Then sue. Stop putzing around and sue them. They don’t have to do anything until directed to by the Court.

    N.B. This is not legal advice.

  30. oregongal says:

    Gateway used to be wonderful to deal with. I bought my first PC from them in Jan 2002. Its a desktop that came with 256 RAM and a 20 G HD. Sucker still works … a bit slower than it used to and is now living with my kids at their house. Funny, all I’ve ever done is replace the CD drive and had to do 1 reinstall of Windows. Tech service was super!

  31. Savanna Rose Yeatman says:

    Send a letter to Good Housekeeping! Seriously, they fix this kind of stuff for people all the time. No one wants Good Housekeeping to print that they wouldn’t settle when it was their fault.

  32. HPCommando says:

    All manufacturers buy bulk; for any given model, for example, a run of 10,000 is made for immediate sale. once that is done, an additional run of about 1/3 (3,000 in this example) are made but unassembled major components (parts unique to this model). Of these, roughly half (1/6 total) are retained by the actual plant in China or Malaysia, while the rest are shipped for warranty repair use.

    If its a “bestseller”, the remaining 1/6 is used as a buffer to a new production run-up, giving the actual manufacturer time to catch up on orders. If not, then the remaining inventory is shipped out by year end for post-warranty repairs.

    There is a “magic number” here, depending on the manufacturer…that “magic number” is the expectation of “X” defective units per 1000. Below that number, the actual manufacturer charges the company (HP, Dell, Acer, Sony, etc.), since the manufacturer ‘guarantees’ a no-fail ratio of X:1.

    If more than “X” fail, the manufacturer eats the costs…but reserves the right to recover old parts for refurbish/repair, in order to minimize costs (and keep them from adding it to future runs).

    Both manufacturer and vendor game this “X” number, which changes each production run. This is, in large part, why it is so easy to replace a defective unit earlier in the run than 3-6 months later; the earlier the failure, the easier to point to manufacture defect than abuse/damage.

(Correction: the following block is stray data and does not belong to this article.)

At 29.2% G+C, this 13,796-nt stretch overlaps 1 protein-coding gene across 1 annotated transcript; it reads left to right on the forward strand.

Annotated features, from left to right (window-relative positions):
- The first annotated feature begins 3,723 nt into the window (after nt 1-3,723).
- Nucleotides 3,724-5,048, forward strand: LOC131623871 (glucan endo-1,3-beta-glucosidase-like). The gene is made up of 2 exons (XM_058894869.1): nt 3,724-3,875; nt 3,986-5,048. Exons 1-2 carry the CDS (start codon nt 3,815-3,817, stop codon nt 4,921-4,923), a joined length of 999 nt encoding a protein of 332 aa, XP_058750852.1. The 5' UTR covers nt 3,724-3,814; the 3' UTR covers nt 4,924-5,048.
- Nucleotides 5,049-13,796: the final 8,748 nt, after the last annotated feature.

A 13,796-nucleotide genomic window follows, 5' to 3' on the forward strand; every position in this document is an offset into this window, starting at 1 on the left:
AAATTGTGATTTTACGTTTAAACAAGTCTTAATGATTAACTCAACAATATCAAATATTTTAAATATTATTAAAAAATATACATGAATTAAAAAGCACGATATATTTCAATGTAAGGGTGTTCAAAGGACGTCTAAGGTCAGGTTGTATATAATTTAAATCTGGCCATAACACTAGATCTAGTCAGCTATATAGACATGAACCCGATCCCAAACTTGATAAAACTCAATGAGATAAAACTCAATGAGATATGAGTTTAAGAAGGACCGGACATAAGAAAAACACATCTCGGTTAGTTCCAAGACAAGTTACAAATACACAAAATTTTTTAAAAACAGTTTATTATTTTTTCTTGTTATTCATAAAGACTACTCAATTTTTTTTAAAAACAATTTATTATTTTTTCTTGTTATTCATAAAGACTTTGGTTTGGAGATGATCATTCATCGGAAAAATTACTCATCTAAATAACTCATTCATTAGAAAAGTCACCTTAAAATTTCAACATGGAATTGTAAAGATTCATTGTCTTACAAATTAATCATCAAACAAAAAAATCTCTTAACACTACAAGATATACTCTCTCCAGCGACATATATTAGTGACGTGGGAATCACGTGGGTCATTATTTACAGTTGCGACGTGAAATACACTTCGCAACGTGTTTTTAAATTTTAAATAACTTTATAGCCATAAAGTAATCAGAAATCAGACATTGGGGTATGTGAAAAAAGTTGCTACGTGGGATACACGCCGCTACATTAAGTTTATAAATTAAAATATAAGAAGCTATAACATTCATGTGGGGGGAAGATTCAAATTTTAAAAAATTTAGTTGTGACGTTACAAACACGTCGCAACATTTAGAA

Long story short…this is either a unique failure, or it is one that has hit the entire production line, hence the mass delay on service.

  33. Anonymous says:

    It died in 10 days and he went with the MFG warranty? Did OP buy direct from gateway? Because otherwise, most electronics retailers provide at least a 14 day return/exchange warranty on products purchased at the store.

    • RedwoodFlyer says:

      @HainesDius: It was from Their return policy was 14 days from date of shipment, and since they mailed it out right before a weekend, 6 or so days got eaten up in transit!

  34. Meathamper says:

    This has got to be the most unbelievably moronic excuse ever. Patriot Act? Try again.

  35. Bt Garner says:

    Way back in 1989 I bought my first desktop, a Gateway … it was a piece of junk. Within the first year, I had literally replaced every part of it except the video card and the motherboard (even replaced the monitor). Gateway CS was awful then, and it looks like things have not changed.

    The only think I can thank them for is that since I had to do all the repairs myself, Gateway forced me to learn how to replace hardware and diagnose problems on PC hardware.

    In 1989, replacing 36 separate RAM chips was not fun.

  36. stuphology says:

    FWIW I’ve never had anything but utterly awful customer service from Gateway. After the first time (a number of desktops I was helping a school install 10+ years ago)I swore I’d never deal with them again, but I’ve fallen for pricing a couple times (a desktop for myself, a tablet PC) but been suckered by crappy design and abused by horrible customer service both times. Moreover, I’ve never known anyone to have a good result from Gateway.

    Here’s an example – I bought a tablet PC from them. Hey, it was a lot less than other folks tablets, I wanted a tablet, and it actually worked pretty well. When it needed service, though, I found out that they had the serial number in their system as “spare parts”.

    Spare parts. Really?

    Needless to say no amount of argument sufficed. Not only would they not repair it, I was told that if I sent it to them they would keep it, because, they said, it shouldn’t have been sold in the first place. Um, come again?

    Never buy Gateway. Just don’t.

  37. Etoiles says:

    Wow. I had two Gateway computers (and my parents have a third) purchased between 1997 and 2004 and they used to have excellent phone service. How far they have fallen…